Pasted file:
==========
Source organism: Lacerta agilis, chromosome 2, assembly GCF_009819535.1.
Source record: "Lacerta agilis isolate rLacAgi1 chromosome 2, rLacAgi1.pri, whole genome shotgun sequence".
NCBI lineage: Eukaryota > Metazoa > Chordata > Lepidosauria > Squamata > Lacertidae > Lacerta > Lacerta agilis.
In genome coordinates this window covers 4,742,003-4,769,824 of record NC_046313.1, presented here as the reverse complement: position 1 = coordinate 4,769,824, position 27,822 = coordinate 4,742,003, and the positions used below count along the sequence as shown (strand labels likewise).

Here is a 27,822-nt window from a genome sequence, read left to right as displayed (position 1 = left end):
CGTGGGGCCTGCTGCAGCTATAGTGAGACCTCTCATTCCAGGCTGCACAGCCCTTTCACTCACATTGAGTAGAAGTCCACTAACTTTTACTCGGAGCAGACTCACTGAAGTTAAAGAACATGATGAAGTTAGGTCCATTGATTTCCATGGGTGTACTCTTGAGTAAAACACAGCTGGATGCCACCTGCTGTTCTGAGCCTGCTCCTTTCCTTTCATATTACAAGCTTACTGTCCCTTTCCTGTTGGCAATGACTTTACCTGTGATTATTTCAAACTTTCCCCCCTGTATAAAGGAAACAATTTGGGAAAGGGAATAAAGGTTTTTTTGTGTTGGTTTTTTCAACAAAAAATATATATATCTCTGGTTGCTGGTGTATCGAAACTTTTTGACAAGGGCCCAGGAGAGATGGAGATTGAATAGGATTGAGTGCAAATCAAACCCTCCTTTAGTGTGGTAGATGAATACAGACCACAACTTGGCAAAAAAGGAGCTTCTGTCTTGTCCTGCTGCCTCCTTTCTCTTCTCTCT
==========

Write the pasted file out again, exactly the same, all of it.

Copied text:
Source organism: Lacerta agilis, chromosome 2, assembly GCF_009819535.1.
Source record: "Lacerta agilis isolate rLacAgi1 chromosome 2, rLacAgi1.pri, whole genome shotgun sequence".
NCBI lineage: Eukaryota > Metazoa > Chordata > Lepidosauria > Squamata > Lacertidae > Lacerta > Lacerta agilis.
In genome coordinates this window covers 4,742,003-4,769,824 of record NC_046313.1, presented here as the reverse complement: position 1 = coordinate 4,769,824, position 27,822 = coordinate 4,742,003, and the positions used below count along the sequence as shown (strand labels likewise).

Here is a 27,822-nt window from a genome sequence, read left to right as displayed (position 1 = left end):
CGTGGGGCCTGCTGCAGCTATAGTGAGACCTCTCATTCCAGGCTGCACAGCCCTTTCACTCACATTGAGTAGAAGTCCACTAACTTTTACTCGGAGCAGACTCACTGAAGTTAAAGAACATGATGAAGTTAGGTCCATTGATTTCCATGGGTGTACTCTTGAGTAAAACACAGCTGGATGCCACCTGCTGTTCTGAGCCTGCTCCTTTCCTTTCATATTACAAGCTTACTGTCCCTTTCCTGTTGGCAATGACTTTACCTGTGATTATTTCAAACTTTCCCCCCTGTATAAAGGAAACAATTTGGGAAAGGGAATAAAGGTTTTTTTGTGTTGGTTTTTTCAACAAAAAATATATATATCTCTGGTTGCTGGTGTATCGAAACTTTTTGACAAGGGCCCAGGAGAGATGGAGATTGAATAGGATTGAGTGCAAATCAAACCCTCCTTTAGTGTGGTAGATGAATACAGACCACAACTTGGCAAAAAAGGAGCTTCTGTCTTGTCCTGCTGCCTCCTTTCTCTTCTCTCT